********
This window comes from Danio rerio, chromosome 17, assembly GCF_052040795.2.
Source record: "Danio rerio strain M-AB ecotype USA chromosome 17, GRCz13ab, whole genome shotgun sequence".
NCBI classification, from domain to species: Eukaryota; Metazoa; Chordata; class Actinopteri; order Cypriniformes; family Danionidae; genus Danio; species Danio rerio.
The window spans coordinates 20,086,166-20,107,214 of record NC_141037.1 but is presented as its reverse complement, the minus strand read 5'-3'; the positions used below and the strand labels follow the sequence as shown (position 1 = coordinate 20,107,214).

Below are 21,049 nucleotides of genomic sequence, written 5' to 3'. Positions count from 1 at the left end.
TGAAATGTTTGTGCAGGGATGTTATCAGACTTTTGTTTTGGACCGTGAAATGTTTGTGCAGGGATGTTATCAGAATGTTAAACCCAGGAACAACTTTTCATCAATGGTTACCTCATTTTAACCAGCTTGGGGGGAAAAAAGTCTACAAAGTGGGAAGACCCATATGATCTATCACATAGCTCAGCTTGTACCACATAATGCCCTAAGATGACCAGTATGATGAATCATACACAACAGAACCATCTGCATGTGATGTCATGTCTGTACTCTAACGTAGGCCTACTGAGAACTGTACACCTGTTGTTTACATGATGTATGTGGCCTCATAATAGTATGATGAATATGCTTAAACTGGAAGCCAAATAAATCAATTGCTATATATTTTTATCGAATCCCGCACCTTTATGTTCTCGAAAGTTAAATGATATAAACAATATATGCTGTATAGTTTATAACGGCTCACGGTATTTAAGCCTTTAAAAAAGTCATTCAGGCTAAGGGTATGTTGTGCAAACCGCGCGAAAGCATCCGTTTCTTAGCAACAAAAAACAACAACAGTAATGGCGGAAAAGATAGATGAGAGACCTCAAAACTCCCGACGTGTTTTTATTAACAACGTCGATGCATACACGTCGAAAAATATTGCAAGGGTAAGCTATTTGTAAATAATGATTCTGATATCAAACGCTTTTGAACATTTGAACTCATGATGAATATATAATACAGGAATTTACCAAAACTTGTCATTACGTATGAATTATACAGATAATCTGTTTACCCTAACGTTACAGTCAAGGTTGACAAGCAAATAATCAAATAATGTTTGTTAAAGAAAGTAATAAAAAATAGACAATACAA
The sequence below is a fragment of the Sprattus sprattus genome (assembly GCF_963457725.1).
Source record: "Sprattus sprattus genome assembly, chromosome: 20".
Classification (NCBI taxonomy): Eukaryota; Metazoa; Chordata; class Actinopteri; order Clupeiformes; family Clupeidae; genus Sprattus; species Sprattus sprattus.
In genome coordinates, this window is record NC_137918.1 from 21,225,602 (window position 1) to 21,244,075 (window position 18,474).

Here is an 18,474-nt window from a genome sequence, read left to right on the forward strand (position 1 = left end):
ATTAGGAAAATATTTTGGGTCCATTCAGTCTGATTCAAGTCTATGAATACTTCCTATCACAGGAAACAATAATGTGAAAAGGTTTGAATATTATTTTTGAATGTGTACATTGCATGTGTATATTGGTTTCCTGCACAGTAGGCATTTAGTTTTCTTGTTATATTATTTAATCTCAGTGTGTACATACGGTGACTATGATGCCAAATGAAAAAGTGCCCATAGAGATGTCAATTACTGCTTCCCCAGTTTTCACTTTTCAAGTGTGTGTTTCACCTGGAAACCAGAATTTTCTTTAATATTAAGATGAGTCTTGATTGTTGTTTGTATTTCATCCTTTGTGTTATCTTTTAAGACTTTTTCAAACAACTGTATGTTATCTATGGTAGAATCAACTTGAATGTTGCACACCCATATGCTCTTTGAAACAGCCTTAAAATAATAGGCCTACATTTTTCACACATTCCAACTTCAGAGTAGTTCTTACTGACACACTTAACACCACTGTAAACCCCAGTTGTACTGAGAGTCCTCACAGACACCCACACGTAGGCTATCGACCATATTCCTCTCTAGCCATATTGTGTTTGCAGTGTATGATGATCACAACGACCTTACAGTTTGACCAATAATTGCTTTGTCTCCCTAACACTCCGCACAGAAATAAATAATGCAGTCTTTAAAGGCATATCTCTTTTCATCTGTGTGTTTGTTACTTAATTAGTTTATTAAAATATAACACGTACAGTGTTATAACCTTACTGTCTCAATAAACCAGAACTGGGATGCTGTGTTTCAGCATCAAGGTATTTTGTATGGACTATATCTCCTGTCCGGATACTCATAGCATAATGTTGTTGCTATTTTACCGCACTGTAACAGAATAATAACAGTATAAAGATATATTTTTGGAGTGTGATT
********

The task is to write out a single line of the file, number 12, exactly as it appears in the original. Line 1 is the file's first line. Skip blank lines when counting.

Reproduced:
ATTAGGAAAATATTTTGGGTCCATTCAGTCTGATTCAAGTCTATGAATACTTCCTATCACAGGAAACAATAATGTGAAAAGGTTTGAATATTATTTTTGAATGTGTACATTGCATGTGTATATTGGTTTCCTGCACAGTAGGCATTTAGTTTTCTTGTTATATTATTTAATCTCAGTGTGTACATACGGTGACTATGATGCCAAATGAAAAAGTGCCCATAGAGATGTCAATTACTGCTTCCCCAGTTTTCACTTTTCAAGTGTGTGTTTCACCTGGAAACCAGAATTTTCTTTAATATTAAGATGAGTCTTGATTGTTGTTTGTATTTCATCCTTTGTGTTATCTTTTAAGACTTTTTCAAACAACTGTATGTTATCTATGGTAGAATCAACTTGAATGTTGCACACCCATATGCTCTTTGAAACAGCCTTAAAATAATAGGCCTACATTTTTCACACATTCCAACTTCAGAGTAGTTCTTACTGACACACTTAACACCACTGTAAACCCCAGTTGTACTGAGAGTCCTCACAGACACCCACACGTAGGCTATCGACCATATTCCTCTCTAGCCATATTGTGTTTGCAGTGTATGATGATCACAACGACCTTACAGTTTGACCAATAATTGCTTTGTCTCCCTAACACTCCGCACAGAAATAAATAATGCAGTCTTTAAAGGCATATCTCTTTTCATCTGTGTGTTTGTTACTTAATTAGTTTATTAAAATATAACACGTACAGTGTTATAACCTTACTGTCTCAATAAACCAGAACTGGGATGCTGTGTTTCAGCATCAAGGTATTTTGTATGGACTATATCTCCTGTCCGGATACTCATAGCATAATGTTGTTGCTATTTTACCGCACTGTAACAGAATAATAACAGTATAAAGATATATTTTTGGAGTGTGATT